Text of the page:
This article originally appeared in issue 348 of our glossy magazine. You can get it delivered right to your door by grabbing a subscription, which will also net you special subscriber-only covers.
Whether you’ve played Dark Souls or not, you’ve likely seen the image of a gallant knight with a stern-faced sun on his chest, his arms outstretched towards the sun like he’s trying to give it a big hug. "Praise the sun!" His iconic tagline, beaming optimism and effervescent joy might be the most eminent iconography to come out of a series otherwise defined by its dying world and oppressive difficulty.
This giant goofball, Solaire of Astora, is arguably the point of Dark Souls. He’s a human-shaped reminder that other people are all we have. It’s Solaire that introduces Dark Souls’ summoning feature and Solaire that encourages the player to "engage in jolly cooperation!"
Solaire’s presence is why I so often rally against the ‘get good’ ethos that so many misguided Dark Souls players cling to. Dark Souls is meant to be a challenge, and that challenge is meant to nudge players towards humility, freedom from the selfish ego that clouds judgement and keeps us isolated from one another. Dark Souls is only difficult in the way that scheduling therapy is difficult. No one should have to face any challenge alone.
And Solaire is due an appointment, losing hold of his infallible optimism before long. He continually seeks his 'sun' or higher purpose, but loses steam when you encounter him at the bonfire just before entering Lost Izalith. "Why, why after all this searching I still cannot find it?" he says.
It’s a very familiar question. And I ask it often! Most people do. What’s the point of it all? And further down the line, once it is understood the bedrock of human history is built on an endless, iterative cycle of violence and suffering: why are we even alive in the first place?
Between a global pandemic forcing me inside and staring at a bright screen all day for work (I do love the job, but my eyes sure don’t), between calculating the decades it’ll take me to climb out of debt and maybe, potentially, purchase a van one day just so I have somewhere to sleep between inflated studio apartment leases, I’m having a hard time finding my own sun.
It feels like there’s a new tragedy or injustice to throw on the pile every day, to weigh against my ability to cope or affect change, and I’m tired. Solaire, slumped over that bonfire, lost and losing hope? I don’t know that I’ve ever identified with a videogame character more. Someone make a beer mod and crack a cold one open for him. Our guy is about to have a very bad day.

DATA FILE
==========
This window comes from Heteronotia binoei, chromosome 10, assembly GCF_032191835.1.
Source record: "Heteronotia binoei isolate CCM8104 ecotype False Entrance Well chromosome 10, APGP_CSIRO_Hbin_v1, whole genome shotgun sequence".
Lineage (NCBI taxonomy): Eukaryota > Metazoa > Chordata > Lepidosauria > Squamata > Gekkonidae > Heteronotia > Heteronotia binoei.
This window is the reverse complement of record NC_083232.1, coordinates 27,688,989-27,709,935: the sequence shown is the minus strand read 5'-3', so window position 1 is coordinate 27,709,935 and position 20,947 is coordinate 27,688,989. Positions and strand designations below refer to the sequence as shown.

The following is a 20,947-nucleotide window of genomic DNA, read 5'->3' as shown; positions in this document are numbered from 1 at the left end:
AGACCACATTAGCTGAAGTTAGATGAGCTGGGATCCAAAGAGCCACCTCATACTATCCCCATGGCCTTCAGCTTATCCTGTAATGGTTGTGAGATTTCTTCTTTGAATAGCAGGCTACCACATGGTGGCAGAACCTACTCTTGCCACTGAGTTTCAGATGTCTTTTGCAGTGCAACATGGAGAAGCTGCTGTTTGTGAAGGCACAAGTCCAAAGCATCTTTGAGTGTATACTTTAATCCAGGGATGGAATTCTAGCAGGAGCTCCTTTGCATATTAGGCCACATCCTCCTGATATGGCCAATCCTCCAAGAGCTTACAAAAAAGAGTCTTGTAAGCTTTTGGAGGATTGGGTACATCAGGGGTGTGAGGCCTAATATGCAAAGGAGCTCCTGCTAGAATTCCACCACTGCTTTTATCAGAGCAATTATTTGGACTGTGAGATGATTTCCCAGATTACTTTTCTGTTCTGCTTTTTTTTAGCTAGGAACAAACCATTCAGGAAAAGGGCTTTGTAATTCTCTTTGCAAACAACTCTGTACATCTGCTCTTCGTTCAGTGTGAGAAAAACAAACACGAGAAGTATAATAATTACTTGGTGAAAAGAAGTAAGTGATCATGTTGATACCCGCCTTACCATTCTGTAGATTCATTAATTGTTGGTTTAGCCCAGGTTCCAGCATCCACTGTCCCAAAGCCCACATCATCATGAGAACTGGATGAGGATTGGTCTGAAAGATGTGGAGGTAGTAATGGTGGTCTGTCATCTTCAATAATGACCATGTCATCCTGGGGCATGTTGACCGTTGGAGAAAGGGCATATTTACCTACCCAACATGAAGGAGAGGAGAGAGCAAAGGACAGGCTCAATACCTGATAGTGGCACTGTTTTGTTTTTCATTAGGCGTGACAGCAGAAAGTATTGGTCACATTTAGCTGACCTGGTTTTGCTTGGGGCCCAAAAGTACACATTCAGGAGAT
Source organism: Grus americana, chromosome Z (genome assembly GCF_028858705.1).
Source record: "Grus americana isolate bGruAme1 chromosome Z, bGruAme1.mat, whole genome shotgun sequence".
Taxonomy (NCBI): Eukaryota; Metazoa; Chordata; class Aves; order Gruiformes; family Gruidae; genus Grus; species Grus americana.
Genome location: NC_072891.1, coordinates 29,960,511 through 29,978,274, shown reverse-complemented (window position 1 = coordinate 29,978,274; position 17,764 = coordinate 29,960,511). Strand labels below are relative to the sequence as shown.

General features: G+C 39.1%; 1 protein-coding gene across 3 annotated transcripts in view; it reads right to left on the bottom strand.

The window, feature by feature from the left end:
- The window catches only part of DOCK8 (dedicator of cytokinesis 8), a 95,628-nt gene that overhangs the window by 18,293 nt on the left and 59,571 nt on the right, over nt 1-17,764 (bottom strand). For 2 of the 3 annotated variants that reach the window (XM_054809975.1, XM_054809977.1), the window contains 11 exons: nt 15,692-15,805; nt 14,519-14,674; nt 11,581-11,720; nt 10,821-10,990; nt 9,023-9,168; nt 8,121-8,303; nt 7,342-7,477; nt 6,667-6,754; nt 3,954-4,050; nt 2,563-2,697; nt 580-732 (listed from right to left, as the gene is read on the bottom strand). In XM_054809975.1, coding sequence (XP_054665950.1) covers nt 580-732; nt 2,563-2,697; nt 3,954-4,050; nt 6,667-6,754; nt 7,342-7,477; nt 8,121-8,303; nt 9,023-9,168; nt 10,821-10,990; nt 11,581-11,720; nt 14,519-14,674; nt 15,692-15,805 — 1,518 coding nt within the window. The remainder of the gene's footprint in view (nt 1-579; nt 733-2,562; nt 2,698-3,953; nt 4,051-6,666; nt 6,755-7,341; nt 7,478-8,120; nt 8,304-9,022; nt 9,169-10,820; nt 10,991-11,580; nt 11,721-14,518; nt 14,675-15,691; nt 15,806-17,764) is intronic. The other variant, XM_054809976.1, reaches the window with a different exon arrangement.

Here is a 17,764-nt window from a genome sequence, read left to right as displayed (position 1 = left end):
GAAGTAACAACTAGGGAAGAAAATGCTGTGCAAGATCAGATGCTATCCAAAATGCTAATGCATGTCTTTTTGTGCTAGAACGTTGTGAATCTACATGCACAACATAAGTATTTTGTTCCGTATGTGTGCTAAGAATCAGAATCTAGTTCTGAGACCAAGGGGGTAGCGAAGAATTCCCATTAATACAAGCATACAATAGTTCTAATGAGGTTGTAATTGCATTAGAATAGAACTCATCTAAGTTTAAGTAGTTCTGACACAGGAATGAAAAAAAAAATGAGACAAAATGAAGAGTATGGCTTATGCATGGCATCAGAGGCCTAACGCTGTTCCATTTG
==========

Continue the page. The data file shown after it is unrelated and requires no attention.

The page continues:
Fail to open a certain door from a certain side and kill all the parasites hopping around, and Solaire will end up with one of the nasty bugs as a perma-hat. No amount of praising the sun can help. That’s the system (of brain parasites in an analogue for hell), man. He’s such a pitiful sight, milling around in the dark alone and so far from home.
“I am the sun!” he says. And then he charges, moaning in pleasure. He’s a man rendered from pure ego, a meat puppet whose sole purpose is to subdue other specimens and create more meat puppets, ad infinitum. Sounds like a couple of people that I know. What a life! The most optimistic character in a drained hell world losing hope and, wilfully or not, embracing the parasite sucking on his head and controlling his mind is some extreme 2020 energy. I get it though. It’s like letting someone else take the wheel while I feel the breeze in my hair for a change.
But then Solaire dies, terrified of the encroaching darkness as the false light of the parasite fades.
Fighting through it
I love this ending not because I want it for Solaire, but because it’s a call to action. Dark Souls confronted me with the worst case scenario, a dark mirror of wasted potential and ignorant bliss, then forced me to strike it down. I had to take action. I had to say “fuck that” with a massive sword. It’s a protest against giving what little will we have to imposed interests and an acknowledgement of the irreconcilable tension between hope and despair. That’s just the way it is. But it doesn’t mean we can’t engage in jolly cooperation on our collective trip to the abyss.
I won’t go down like Parasite Solaire, that’s for certain. I’ll save him and bring him around for the final boss in the next playthrough, whether I let the flame die out or usher in a new age. By sticking around and sticking together, at least we have something like a say in what happens next.